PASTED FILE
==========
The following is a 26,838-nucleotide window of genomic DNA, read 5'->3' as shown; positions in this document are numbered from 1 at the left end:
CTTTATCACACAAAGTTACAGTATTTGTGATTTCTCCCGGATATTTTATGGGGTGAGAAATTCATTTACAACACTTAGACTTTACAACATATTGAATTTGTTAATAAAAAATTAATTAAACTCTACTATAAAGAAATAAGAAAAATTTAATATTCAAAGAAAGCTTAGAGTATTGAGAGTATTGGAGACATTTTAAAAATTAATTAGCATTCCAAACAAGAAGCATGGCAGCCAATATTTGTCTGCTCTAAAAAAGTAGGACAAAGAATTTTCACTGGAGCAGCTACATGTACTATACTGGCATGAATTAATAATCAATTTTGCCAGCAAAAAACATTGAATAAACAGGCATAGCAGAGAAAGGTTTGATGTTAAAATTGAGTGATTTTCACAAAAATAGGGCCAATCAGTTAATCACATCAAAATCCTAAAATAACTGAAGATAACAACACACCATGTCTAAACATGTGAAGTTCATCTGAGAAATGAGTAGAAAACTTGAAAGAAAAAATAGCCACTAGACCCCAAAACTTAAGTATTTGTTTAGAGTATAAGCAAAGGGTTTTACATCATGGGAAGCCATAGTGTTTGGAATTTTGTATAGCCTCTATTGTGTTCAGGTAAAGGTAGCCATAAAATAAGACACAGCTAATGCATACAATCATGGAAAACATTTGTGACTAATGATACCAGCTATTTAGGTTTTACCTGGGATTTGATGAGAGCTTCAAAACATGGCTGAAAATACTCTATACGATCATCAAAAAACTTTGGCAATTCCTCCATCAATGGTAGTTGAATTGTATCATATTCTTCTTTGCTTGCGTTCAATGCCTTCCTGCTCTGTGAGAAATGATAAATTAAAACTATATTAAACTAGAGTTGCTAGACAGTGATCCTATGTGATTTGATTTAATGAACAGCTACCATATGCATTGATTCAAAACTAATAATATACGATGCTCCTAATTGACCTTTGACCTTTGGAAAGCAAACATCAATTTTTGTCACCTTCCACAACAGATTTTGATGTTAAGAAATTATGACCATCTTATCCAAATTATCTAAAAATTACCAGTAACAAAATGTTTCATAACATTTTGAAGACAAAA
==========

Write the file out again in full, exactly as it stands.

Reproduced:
The following is a 26,838-nucleotide window of genomic DNA, read 5'->3' as shown; positions in this document are numbered from 1 at the left end:
CTTTATCACACAAAGTTACAGTATTTGTGATTTCTCCCGGATATTTTATGGGGTGAGAAATTCATTTACAACACTTAGACTTTACAACATATTGAATTTGTTAATAAAAAATTAATTAAACTCTACTATAAAGAAATAAGAAAAATTTAATATTCAAAGAAAGCTTAGAGTATTGAGAGTATTGGAGACATTTTAAAAATTAATTAGCATTCCAAACAAGAAGCATGGCAGCCAATATTTGTCTGCTCTAAAAAAGTAGGACAAAGAATTTTCACTGGAGCAGCTACATGTACTATACTGGCATGAATTAATAATCAATTTTGCCAGCAAAAAACATTGAATAAACAGGCATAGCAGAGAAAGGTTTGATGTTAAAATTGAGTGATTTTCACAAAAATAGGGCCAATCAGTTAATCACATCAAAATCCTAAAATAACTGAAGATAACAACACACCATGTCTAAACATGTGAAGTTCATCTGAGAAATGAGTAGAAAACTTGAAAGAAAAAATAGCCACTAGACCCCAAAACTTAAGTATTTGTTTAGAGTATAAGCAAAGGGTTTTACATCATGGGAAGCCATAGTGTTTGGAATTTTGTATAGCCTCTATTGTGTTCAGGTAAAGGTAGCCATAAAATAAGACACAGCTAATGCATACAATCATGGAAAACATTTGTGACTAATGATACCAGCTATTTAGGTTTTACCTGGGATTTGATGAGAGCTTCAAAACATGGCTGAAAATACTCTATACGATCATCAAAAAACTTTGGCAATTCCTCCATCAATGGTAGTTGAATTGTATCATATTCTTCTTTGCTTGCGTTCAATGCCTTCCTGCTCTGTGAGAAATGATAAATTAAAACTATATTAAACTAGAGTTGCTAGACAGTGATCCTATGTGATTTGATTTAATGAACAGCTACCATATGCATTGATTCAAAACTAATAATATACGATGCTCCTAATTGACCTTTGACCTTTGGAAAGCAAACATCAATTTTTGTCACCTTCCACAACAGATTTTGATGTTAAGAAATTATGACCATCTTATCCAAATTATCTAAAAATTACCAGTAACAAAATGTTTCATAACATTTTGAAGACAAAA